- Author:
- Chris Adcock
- Material Type:
- Lesson Plan
- Level:
- Middle School
- Grade:
- 7
- Provider:
- Pearson
- Tags:

- License:
- Creative Commons Attribution Non-Commercial
- Language:
- English
- Media Formats:
- Text/HTML

# Hot Air Balloon

# Mathematical Practice 2

# Number Line Tool

# Model Integer Subtraction

## Overview

Students use the Hot Air Balloon simulation to model integer subtraction. They then move to modeling subtraction on a number line. They use patterns in their work and their answers to write a rule for subtracting integers.

# Key Concepts

This lesson introduces the number line model for subtracting integers. To subtract on a number line, start at 0. Move to the location of the first number (the minuend). Then, move in the negative direction (down or left) to subtract a positive integer or in the positive direction (up or right) to subtract a negative integer. In other words, to subtract a number, move in the opposite direction than you would if you were adding it.

The Hot Air Balloon simulation can help students see why subtracting a number is the same as adding the opposite:

- Subtracting a positive number means removing heat from air, which causes the balloon to go down, in the negative direction.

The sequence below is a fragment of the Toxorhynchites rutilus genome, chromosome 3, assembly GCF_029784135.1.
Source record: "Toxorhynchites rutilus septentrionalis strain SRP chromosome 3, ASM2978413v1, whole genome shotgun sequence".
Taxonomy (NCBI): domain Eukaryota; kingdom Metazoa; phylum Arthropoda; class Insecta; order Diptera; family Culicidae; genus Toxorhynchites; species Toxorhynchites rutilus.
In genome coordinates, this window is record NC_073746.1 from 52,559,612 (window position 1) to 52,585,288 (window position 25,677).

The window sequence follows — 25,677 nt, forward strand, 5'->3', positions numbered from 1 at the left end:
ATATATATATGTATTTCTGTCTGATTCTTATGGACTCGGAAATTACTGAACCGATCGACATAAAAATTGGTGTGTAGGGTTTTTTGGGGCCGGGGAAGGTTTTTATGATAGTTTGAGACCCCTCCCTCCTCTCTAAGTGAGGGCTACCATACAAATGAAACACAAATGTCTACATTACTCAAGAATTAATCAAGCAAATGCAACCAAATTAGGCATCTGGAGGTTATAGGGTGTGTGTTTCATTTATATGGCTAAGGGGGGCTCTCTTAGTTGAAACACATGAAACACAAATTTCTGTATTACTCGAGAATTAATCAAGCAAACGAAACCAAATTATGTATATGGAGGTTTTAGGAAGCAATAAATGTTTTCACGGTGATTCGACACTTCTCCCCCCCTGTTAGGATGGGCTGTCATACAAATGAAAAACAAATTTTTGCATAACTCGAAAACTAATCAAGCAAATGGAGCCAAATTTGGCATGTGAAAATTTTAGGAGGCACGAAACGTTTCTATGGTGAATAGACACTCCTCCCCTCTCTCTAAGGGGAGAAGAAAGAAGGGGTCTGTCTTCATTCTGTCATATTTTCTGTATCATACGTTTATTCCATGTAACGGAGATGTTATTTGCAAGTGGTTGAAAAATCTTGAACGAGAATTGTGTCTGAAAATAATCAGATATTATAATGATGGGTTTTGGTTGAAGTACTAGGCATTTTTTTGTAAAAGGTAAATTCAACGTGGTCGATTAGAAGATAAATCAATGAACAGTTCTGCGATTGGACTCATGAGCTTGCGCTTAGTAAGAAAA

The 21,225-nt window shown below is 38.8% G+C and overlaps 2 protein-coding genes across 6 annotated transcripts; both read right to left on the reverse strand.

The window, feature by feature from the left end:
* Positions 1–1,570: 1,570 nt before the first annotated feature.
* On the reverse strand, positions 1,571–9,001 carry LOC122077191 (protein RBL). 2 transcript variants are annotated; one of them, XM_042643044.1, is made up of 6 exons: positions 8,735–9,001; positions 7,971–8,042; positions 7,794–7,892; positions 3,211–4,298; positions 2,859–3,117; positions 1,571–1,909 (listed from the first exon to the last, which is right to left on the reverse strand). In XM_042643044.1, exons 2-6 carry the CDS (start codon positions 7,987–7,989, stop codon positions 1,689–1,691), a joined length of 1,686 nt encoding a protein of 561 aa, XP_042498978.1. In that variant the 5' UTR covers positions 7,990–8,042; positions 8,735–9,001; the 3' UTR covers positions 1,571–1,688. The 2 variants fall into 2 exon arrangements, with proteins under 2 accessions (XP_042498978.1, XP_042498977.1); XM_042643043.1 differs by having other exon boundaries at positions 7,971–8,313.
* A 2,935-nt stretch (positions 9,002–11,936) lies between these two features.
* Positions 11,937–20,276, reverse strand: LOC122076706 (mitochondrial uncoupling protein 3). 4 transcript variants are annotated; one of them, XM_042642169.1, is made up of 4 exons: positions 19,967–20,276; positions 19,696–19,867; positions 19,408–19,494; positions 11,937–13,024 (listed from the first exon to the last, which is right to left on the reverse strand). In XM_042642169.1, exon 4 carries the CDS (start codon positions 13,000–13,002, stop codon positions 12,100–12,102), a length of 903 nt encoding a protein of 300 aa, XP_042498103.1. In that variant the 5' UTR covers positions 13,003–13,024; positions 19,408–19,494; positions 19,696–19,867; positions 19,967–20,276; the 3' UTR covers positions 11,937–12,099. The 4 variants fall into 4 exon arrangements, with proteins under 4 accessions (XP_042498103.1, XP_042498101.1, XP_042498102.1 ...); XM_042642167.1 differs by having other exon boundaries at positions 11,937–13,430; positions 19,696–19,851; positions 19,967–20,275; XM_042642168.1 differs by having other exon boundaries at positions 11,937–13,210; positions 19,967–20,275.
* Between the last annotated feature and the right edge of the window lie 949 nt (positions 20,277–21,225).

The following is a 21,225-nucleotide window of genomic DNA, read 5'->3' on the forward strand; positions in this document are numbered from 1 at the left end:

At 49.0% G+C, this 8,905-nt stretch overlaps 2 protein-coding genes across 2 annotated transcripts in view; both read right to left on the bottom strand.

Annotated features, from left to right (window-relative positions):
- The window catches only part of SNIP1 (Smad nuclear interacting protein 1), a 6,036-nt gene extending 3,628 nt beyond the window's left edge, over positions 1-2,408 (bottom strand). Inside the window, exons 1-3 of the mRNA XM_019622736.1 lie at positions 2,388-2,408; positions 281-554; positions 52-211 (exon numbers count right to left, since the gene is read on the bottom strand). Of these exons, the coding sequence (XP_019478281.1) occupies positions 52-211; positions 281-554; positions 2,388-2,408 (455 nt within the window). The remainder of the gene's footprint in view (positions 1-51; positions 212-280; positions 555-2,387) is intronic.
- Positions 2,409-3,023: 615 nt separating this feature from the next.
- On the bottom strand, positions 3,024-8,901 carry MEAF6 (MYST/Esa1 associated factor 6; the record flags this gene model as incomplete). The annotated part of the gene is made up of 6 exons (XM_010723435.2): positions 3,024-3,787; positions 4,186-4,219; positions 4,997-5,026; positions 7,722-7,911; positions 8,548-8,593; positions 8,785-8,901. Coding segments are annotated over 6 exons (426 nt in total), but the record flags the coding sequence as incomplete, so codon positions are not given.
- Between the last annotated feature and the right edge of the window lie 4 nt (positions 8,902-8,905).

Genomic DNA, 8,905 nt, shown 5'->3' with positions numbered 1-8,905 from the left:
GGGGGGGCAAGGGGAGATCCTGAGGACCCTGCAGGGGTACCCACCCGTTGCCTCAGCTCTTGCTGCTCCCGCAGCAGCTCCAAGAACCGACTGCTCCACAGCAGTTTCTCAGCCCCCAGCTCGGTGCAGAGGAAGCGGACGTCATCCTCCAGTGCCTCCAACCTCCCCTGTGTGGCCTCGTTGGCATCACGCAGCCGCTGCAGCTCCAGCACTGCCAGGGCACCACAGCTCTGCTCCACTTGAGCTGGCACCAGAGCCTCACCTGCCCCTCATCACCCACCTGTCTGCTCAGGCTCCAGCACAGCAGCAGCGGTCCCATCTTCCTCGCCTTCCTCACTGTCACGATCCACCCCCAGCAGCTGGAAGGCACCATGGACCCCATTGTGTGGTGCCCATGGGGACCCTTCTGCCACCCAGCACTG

- Subtracting a negative number means removing weight, which causes the balloon to go up, in the positive direction.

The rule for integer subtraction (which extends to addition of rational numbers) is easiest to state in terms of addition: to subtract a number, add its opposite. For example, 5 – 2 = 5 + (–2) = 3 and 5 – (–2) = 5 + 2 = 7.

# Goals and Learning Objectives

- Model integer subtraction on a number line.
- Write a rule for subtracting integers.

# Subtracting a Negative

# Teacher Demonstration

Demonstrate how to use the Hot Air Balloon interactive to model −3 − (−7) as students follow along.

- Place the balloon at 0.
- To model the minuend, –3, add 3 units of weight and move the balloon.
- To model subtracting –7, remove 7 units of weight and move the balloon.

The position of the balloon will be 4. So, −3 − (−7) = 4.

## Opening

# Subtracting a Negative

Discuss the following with your classmates.

In this lesson, you will model subtraction of integers as “taking away.” In Lesson 4, you will look at subtraction in a different way—as the distance between two points.

- Use the Hot Air Balloon interactive to model subtraction as taking away:
- Start at 0 and add heat to air (for a positive number) or weight (for a negative number) to move the balloon to the first number (the minuend).
- To subtract the second number (the subtrahend) from the first number, remove or take away units of heat or weights.

- For example, to model −3 − (−7):
- Start at 0 and add 3 units of weight to move the balloon to –3. To subtract –7, remove or take away 7 units of weight.